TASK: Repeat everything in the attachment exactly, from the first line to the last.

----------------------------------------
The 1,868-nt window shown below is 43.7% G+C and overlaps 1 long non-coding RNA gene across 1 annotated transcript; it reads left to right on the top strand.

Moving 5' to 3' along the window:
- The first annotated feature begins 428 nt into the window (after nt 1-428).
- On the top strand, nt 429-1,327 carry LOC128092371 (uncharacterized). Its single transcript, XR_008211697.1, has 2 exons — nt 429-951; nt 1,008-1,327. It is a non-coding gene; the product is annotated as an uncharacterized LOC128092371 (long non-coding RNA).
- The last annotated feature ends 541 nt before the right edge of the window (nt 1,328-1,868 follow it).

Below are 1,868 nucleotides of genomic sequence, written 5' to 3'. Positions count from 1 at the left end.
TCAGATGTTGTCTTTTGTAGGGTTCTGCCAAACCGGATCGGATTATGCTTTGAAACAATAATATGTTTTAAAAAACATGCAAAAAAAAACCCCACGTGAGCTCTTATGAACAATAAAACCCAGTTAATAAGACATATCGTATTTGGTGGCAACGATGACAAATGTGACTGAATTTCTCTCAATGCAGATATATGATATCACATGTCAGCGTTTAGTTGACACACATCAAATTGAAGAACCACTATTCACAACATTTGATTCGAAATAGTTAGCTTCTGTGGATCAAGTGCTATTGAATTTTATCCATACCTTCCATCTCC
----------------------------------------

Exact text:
The 1,868-nt window shown below is 43.7% G+C and overlaps 1 long non-coding RNA gene across 1 annotated transcript; it reads left to right on the top strand.

Moving 5' to 3' along the window:
- The first annotated feature begins 428 nt into the window (after nt 1-428).
- On the top strand, nt 429-1,327 carry LOC128092371 (uncharacterized). Its single transcript, XR_008211697.1, has 2 exons — nt 429-951; nt 1,008-1,327. It is a non-coding gene; the product is annotated as an uncharacterized LOC128092371 (long non-coding RNA).
- The last annotated feature ends 541 nt before the right edge of the window (nt 1,328-1,868 follow it).

Below are 1,868 nucleotides of genomic sequence, written 5' to 3'. Positions count from 1 at the left end.
TCAGATGTTGTCTTTTGTAGGGTTCTGCCAAACCGGATCGGATTATGCTTTGAAACAATAATATGTTTTAAAAAACATGCAAAAAAAAACCCCACGTGAGCTCTTATGAACAATAAAACCCAGTTAATAAGACATATCGTATTTGGTGGCAACGATGACAAATGTGACTGAATTTCTCTCAATGCAGATATATGATATCACATGTCAGCGTTTAGTTGACACACATCAAATTGAAGAACCACTATTCACAACATTTGATTCGAAATAGTTAGCTTCTGTGGATCAAGTGCTATTGAATTTTATCCATACCTTCCATCTCC